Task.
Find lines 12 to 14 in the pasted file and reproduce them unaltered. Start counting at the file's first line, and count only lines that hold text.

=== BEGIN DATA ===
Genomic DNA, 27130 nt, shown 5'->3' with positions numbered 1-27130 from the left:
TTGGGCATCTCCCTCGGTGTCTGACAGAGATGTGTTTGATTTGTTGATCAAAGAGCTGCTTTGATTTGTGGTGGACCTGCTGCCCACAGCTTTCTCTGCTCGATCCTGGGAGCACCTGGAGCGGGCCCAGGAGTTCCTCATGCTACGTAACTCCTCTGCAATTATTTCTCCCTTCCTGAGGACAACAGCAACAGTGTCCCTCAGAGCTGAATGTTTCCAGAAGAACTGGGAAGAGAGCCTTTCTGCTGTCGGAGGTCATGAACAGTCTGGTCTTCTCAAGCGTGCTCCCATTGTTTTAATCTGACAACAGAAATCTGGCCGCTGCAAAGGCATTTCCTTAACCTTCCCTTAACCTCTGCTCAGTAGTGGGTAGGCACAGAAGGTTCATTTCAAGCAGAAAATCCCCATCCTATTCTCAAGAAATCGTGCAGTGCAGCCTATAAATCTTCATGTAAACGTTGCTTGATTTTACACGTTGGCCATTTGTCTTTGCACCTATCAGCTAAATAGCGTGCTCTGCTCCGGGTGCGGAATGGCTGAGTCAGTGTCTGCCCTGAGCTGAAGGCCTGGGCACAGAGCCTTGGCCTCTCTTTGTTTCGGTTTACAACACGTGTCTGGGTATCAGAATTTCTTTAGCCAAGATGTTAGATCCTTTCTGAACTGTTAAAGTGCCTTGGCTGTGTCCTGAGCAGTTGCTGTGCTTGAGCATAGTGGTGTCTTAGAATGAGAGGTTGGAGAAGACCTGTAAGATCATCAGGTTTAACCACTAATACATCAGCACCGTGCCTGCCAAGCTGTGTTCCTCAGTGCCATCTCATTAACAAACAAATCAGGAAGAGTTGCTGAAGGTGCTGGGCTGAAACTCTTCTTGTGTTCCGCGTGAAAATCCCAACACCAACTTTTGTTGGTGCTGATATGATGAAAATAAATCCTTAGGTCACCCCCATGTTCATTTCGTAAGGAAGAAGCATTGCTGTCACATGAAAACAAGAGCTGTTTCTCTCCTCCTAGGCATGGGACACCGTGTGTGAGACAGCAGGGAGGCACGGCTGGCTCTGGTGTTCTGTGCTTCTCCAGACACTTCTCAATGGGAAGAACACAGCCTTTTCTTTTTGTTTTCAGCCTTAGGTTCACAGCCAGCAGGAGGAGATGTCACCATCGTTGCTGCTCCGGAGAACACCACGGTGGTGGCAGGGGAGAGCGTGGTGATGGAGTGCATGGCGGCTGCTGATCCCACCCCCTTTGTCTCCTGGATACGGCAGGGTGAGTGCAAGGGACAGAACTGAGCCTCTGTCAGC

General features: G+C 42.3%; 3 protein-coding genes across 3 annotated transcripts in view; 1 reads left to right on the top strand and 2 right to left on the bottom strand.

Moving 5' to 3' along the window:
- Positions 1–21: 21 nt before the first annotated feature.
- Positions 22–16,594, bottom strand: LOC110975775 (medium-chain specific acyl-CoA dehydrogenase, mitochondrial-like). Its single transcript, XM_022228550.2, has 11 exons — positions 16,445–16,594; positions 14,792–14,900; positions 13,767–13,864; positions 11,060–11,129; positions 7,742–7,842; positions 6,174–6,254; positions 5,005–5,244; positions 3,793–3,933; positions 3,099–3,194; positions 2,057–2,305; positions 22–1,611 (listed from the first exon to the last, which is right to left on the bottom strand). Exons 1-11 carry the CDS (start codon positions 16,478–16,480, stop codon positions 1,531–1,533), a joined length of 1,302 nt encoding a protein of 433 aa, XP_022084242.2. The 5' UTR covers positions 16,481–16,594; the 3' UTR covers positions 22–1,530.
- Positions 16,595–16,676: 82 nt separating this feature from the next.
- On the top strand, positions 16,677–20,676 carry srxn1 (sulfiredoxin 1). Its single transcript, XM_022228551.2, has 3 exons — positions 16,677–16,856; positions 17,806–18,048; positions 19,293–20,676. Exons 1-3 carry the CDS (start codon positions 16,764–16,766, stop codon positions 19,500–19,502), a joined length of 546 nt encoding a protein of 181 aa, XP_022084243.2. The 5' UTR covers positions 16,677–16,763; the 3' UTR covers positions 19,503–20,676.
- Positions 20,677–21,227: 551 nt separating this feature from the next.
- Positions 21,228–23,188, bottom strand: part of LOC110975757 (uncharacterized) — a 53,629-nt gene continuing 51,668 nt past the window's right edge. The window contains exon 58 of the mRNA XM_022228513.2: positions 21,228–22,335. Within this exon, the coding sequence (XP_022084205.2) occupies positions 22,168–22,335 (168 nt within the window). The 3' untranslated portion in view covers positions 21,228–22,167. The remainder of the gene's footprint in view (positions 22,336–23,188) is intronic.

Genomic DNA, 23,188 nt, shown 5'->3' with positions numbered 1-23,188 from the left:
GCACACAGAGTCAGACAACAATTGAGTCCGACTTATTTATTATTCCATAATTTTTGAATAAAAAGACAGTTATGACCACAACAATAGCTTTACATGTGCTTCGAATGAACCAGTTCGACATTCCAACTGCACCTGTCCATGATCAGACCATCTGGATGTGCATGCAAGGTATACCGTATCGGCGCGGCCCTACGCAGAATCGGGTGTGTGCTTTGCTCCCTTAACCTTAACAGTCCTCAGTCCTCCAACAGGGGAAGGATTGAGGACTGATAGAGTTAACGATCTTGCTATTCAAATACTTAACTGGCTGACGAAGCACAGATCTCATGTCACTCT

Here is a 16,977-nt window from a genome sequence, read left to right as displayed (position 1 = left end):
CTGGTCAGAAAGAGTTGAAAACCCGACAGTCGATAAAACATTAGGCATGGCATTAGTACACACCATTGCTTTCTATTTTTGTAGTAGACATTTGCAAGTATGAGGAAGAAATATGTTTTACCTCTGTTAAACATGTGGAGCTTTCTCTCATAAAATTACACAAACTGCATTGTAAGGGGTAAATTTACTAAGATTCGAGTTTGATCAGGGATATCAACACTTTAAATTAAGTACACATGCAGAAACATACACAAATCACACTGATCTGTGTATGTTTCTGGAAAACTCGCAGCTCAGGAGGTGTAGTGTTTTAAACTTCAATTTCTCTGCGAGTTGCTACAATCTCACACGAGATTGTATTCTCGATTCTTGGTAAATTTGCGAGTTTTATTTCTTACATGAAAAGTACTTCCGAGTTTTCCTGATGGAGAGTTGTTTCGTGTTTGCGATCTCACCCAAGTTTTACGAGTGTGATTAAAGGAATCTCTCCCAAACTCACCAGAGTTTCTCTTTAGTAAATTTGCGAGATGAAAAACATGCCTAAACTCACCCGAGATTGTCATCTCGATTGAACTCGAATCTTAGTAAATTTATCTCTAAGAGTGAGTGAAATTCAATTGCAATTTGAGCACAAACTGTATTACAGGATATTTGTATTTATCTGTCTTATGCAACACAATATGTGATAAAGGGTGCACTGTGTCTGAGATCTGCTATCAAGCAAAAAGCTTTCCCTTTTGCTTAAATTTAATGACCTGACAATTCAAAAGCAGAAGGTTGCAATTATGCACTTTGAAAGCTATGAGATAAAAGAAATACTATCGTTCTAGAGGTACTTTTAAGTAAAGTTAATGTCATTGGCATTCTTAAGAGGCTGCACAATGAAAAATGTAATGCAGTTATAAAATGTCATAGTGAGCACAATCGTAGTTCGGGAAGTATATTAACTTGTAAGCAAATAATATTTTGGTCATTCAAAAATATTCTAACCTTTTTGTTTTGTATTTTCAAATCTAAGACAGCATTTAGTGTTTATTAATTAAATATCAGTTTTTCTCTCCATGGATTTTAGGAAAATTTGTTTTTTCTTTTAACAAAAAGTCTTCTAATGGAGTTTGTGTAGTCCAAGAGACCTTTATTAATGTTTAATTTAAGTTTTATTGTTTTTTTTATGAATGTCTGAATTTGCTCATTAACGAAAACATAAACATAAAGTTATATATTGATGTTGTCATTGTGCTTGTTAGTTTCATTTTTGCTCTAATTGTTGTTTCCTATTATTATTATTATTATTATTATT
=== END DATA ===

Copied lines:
GCACACAGAGTCAGACAACAATTGAGTCCGACTTATTTATTATTCCATAATTTTTGAATAAAAAGACAGTTATGACCACAACAATAGCTTTACATGTGCTTCGAATGAACCAGTTCGACATTCCAACTGCACCTGTCCATGATCAGACCATCTGGATGTGCATGCAAGGTATACCGTATCGGCGCGGCCCTACGCAGAATCGGGTGTGTGCTTTGCTCCCTTAACCTTAACAGTCCTCAGTCCTCCAACAGGGGAAGGATTGAGGACTGATAGAGTTAACGATCTTGCTATTCAAATACTTAACTGGCTGACGAAGCACAGATCTCATGTCACTCT

Here is a 16,977-nt window from a genome sequence, read left to right as displayed (position 1 = left end):
CTGGTCAGAAAGAGTTGAAAACCCGACAGTCGATAAAACATTAGGCATGGCATTAGTACACACCATTGCTTTCTATTTTTGTAGTAGACATTTGCAAGTATGAGGAAGAAATATGTTTTACCTCTGTTAAACATGTGGAGCTTTCTCTCATAAAATTACACAAACTGCATTGTAAGGGGTAAATTTACTAAGATTCGAGTTTGATCAGGGATATCAACACTTTAAATTAAGTACACATGCAGAAACATACACAAATCACACTGATCTGTGTATGTTTCTGGAAAACTCGCAGCTCAGGAGGTGTAGTGTTTTAAACTTCAATTTCTCTGCGAGTTGCTACAATCTCACACGAGATTGTATTCTCGATTCTTGGTAAATTTGCGAGTTTTATTTCTTACATGAAAAGTACTTCCGAGTTTTCCTGATGGAGAGTTGTTTCGTGTTTGCGATCTCACCCAAGTTTTACGAGTGTGATTAAAGGAATCTCTCCCAAACTCACCAGAGTTTCTCTTTAGTAAATTTGCGAGATGAAAAACATGCCTAAACTCACCCGAGATTGTCATCTCGATTGAACTCGAATCTTAGTAAATTTATCTCTAAGAGTGAGTGAAATTCAATTGCAATTTGAGCACAAACTGTATTACAGGATATTTGTATTTATCTGTCTTATGCAACACAATATGTGATAAAGGGTGCACTGTGTCTGAGATCTGCTATCAAGCAAAAAGCTTTCCCTTTTGCTTAAATTTAATGACCTGACAATTCAAAAGCAGAAGGTTGCAATTATGCACTTTGAAAGCTATGAGATAAAAGAAATACTATCGTTCTAGAGGTACTTTTAAGTAAAGTTAATGTCATTGGCATTCTTAAGAGGCTGCACAATGAAAAATGTAATGCAGTTATAAAATGTCATAGTGAGCACAATCGTAGTTCGGGAAGTATATTAACTTGTAAGCAAATAATATTTTGGTCATTCAAAAATATTCTAACCTTTTTGTTTTGTATTTTCAAATCTAAGACAGCATTTAGTGTTTATTAATTAAATATCAGTTTTTCTCTCCATGGATTTTAGGAAAATTTGTTTTTTCTTTTAACAAAAAGTCTTCTAATGGAGTTTGTGTAGTCCAAGAGACCTTTATTAATGTTTAATTTAAGTTTTATTGTTTTTTTTATGAATGTCTGAATTTGCTCATTAACGAAAACATAAACATAAAGTTATATATTGATGTTGTCATTGTGCTTGTTAGTTTCATTTTTGCTCTAATTGTTGTTTCCTATTATTATTATTATTATTATTATT